BWW Review: The Met Anoints Its New 'Fab Five' at National Council Auditions' GRAND FINALS CONCERT
Saturday night, I heard soprano Lisette Oropesa deliver an alternatingly delicious and desperately dramatic Violetta in Verdi's LA TRAVIATA at the Met. Less than a day later, she was the emcee at the GRAND FINALS CONCERT of the Met's National Council Auditions--where she was a winner herself in 2005 and "it changed my life," she recalled--delivering the latest batch of opera babies into the big time.
The winners were:
- Gabrielle Beteag, mezzo-soprano, 25 (Southeast Region: Lilburn, GA)
- Blake Denson, baritone, 24 (Midwest Region: Paducah, KY)
- Jonah Hoskins, tenor, 23 (Rocky Mountain Region: Saratoga Springs, UT)
- Alexandria Shiner, soprano, 29 (Middle Atlantic Region: Waterford, MI)
- Denis Velez, soprano, 27 (Gulf Coast Region: Puebla, Mexico)
Besides showing off their unique talents, they gave us a chance to listen to some music not often performed in the house, along with some favorites that we never seem to get tired of hearing. While the Met has a long history of bringing new works to its stage, there was definitely a shortage of contemporary works on the program (the most recent from Andre Previn's 1995 A STREETCAR NAMED DESIRE).
As usual, the two-part program offered each singer a pair of opportunities to show off different parts of their talent, accompanied by the Met Orchestra under Bertrand de Billy.
For example, mezzo Beteag started off with a dramatically vivid "Give him his orchid" from Britten's THE RAPE OF LUCRETIA, showing off wonderful diction that needed no titles, even in the giant Met. She followed that up with a boisterous "Ja, Gretelchen...Hurr hopp hopp hopp," as the witch in HANSEL AND GRETEL, filled with good humor.
Baritone Denson's first aria was the luxuriant French version of Rodrigo's "Carlos, ecoute...Ah, je meurs, l'ame Joyeuse," from Verdi's DON CARLOS, wonderfully accompanied by the orchestra. Next, there was the rarity, the earthy "Lawd, Jesus, hear my prayer," from Gruenberg's EMPEROR JONES, from 1933, which had its premiere at the Met, with the famed (but white) baritone, Lawrence Tibbett in the role meant for an African American.
Tenor Hoskins showed himself a budding "Prince of the High C's," in Donizetti's "Ah! Mes amis..." from LA FILLE DU REGIMENT, moving on to another bel canto favorite, the highly ornamented "Si, ritrovarla io guiro," from Rossini's LA CENERENTOLA, which also called for his ability to sing in hushed tones.
From the dramatic soprano of Shiner, there were a pair of very different pieces. First, there was "Dich, teure Halle," from Wagner's TANNHAUSER, which showed off her bright timbre and lively stage presence, then turning to Menotti's heart-rending "To this we've come" from the (unfortunately) politically timely THE CONSUL.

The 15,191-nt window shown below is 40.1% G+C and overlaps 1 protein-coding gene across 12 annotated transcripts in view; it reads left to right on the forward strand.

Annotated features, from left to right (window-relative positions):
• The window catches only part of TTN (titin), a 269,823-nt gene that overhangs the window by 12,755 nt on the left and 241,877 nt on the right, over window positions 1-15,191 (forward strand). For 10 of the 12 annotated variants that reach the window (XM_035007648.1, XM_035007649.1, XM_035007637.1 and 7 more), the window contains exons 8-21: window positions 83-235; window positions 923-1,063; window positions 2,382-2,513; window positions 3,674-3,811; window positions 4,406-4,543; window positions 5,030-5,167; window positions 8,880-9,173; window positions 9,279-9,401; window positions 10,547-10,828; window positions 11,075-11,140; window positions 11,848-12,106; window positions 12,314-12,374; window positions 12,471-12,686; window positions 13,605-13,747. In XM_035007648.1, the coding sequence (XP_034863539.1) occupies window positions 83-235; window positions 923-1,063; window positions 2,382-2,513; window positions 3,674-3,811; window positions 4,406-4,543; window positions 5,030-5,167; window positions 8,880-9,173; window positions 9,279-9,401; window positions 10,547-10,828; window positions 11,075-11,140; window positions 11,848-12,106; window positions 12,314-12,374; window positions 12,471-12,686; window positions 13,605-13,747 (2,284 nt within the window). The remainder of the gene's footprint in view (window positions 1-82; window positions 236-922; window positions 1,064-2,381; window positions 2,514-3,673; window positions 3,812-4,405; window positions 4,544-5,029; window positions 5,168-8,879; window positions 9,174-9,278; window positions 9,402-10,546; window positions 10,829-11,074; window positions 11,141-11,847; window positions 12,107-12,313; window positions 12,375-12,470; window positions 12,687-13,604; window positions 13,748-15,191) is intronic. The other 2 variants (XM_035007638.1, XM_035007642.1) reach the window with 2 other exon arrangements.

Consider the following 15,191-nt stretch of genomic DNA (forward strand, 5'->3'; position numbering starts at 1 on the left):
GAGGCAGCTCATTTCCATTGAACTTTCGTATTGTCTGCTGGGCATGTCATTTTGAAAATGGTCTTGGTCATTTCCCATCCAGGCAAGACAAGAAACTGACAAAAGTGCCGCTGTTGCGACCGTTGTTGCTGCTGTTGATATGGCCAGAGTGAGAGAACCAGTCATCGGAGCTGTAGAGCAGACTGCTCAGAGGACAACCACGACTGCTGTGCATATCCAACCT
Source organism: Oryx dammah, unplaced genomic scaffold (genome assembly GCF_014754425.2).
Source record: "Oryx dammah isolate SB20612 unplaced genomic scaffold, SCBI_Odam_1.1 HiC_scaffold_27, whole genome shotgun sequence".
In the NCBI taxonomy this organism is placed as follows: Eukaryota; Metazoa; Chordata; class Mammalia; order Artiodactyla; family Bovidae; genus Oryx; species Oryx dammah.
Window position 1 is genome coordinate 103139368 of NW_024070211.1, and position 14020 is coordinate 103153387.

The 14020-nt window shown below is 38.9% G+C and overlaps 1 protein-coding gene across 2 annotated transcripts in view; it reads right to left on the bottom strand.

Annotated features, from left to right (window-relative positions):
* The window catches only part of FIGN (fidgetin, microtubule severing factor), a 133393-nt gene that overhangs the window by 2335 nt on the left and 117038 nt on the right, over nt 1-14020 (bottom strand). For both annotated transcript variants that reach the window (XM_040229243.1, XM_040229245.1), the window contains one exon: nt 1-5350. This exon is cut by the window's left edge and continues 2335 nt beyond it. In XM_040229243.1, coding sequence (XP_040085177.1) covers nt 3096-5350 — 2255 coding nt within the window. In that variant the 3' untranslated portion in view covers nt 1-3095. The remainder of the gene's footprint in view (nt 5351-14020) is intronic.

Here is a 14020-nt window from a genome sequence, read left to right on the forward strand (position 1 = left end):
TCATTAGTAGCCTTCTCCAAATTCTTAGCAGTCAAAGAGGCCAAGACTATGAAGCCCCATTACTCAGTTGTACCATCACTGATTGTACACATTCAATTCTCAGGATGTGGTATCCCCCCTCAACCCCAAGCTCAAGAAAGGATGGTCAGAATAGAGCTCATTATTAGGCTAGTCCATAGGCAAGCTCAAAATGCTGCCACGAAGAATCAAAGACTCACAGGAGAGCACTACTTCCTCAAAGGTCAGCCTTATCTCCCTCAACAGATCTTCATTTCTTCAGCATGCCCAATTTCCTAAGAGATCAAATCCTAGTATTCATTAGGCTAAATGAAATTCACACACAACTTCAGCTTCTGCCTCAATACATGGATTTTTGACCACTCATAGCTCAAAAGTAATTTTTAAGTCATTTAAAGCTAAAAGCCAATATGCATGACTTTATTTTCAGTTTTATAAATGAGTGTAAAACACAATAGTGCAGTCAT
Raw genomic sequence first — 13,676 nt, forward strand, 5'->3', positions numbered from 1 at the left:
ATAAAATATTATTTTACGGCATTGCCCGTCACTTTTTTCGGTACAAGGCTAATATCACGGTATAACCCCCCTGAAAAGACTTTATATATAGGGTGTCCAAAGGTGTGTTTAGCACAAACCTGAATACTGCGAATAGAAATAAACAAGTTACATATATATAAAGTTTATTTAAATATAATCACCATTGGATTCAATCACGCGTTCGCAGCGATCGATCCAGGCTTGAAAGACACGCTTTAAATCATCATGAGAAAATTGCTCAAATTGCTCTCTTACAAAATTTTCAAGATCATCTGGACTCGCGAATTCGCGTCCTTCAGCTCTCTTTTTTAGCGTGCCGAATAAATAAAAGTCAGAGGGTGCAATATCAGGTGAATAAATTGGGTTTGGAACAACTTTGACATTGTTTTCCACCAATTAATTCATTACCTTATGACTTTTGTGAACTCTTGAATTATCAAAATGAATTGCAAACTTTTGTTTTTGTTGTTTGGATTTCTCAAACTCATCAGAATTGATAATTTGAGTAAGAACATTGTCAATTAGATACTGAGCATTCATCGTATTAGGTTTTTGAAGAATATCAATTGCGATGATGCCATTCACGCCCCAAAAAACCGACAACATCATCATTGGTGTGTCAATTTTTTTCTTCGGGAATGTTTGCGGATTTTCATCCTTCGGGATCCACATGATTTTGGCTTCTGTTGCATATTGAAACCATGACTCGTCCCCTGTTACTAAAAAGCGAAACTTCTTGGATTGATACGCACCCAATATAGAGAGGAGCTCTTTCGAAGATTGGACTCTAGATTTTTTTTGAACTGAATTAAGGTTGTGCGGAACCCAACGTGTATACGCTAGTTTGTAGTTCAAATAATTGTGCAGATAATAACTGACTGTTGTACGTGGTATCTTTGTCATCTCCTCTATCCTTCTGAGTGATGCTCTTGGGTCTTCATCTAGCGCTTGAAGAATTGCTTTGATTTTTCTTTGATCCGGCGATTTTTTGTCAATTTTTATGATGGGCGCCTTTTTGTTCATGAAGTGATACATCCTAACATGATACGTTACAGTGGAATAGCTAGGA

Finally, there was soprano Velez's rapturous "Depuis le jour," from Charpentier's LOUISE, which reminded us why it was a favorite of Beverly Sills and Leontyne Price. She followed it up with Liu's plaintive "Tu che di gel sei cinta," from Puccini's TURANDOT.
Each of the five received a $20,000 cash prize to further their careers. It was a $5000 increase from previous years (the first raise since 1998), thanks to the generosity of emcee Oropesa, who realized that the prizes were the same as when she won 15 years ago and made a gift of $25,000 to be shared by the winners. (The National Council has named her its National Advisor in recognition of this gift.) It inspired existing donors to join her effort, raising the prizes for the other finalists from $7500 to $10,000.
The other finalists were:
- Lindsay Kate Brown, mezzo-soprano, 28 (Upper Midwest Region: Waterloo, NY)
- Chasiti Lashay, soprano, 27 (Western Region: Houston, TX)
- Jana McIntyre, soprano, 28 (Midwest Region: Santa Barbara, CA)
- Xiaomeng Zhang, baritone, 29 (New England Region: Wenzhou, China)
It must have been a difficult choice for the judges (who I saw rush out as soon as each half of the concert was finished, to compare notes and make their final decisions), with each of the other singers showing qualities that pointed to their future careers. I particularly like baritone Zhang's "Mab, reine des mensonges," from Gounod's ROMEO ET JULIETTE, and Lashay's "I Want Magic," from Previn's STREETCAR.
As if the performances by the nine finalists wasn't enough, there was special guest artist Javier Camarena, whose ardent, heart-felt singing is always a treat. This afternoon, he added his personal touches (and sweet tone) to "Ah! Leve-toi soleil!" (Gounod's ROMEO) and the less familiar "E la solita storia del pastore" from Cilea's L'ARLESIANA.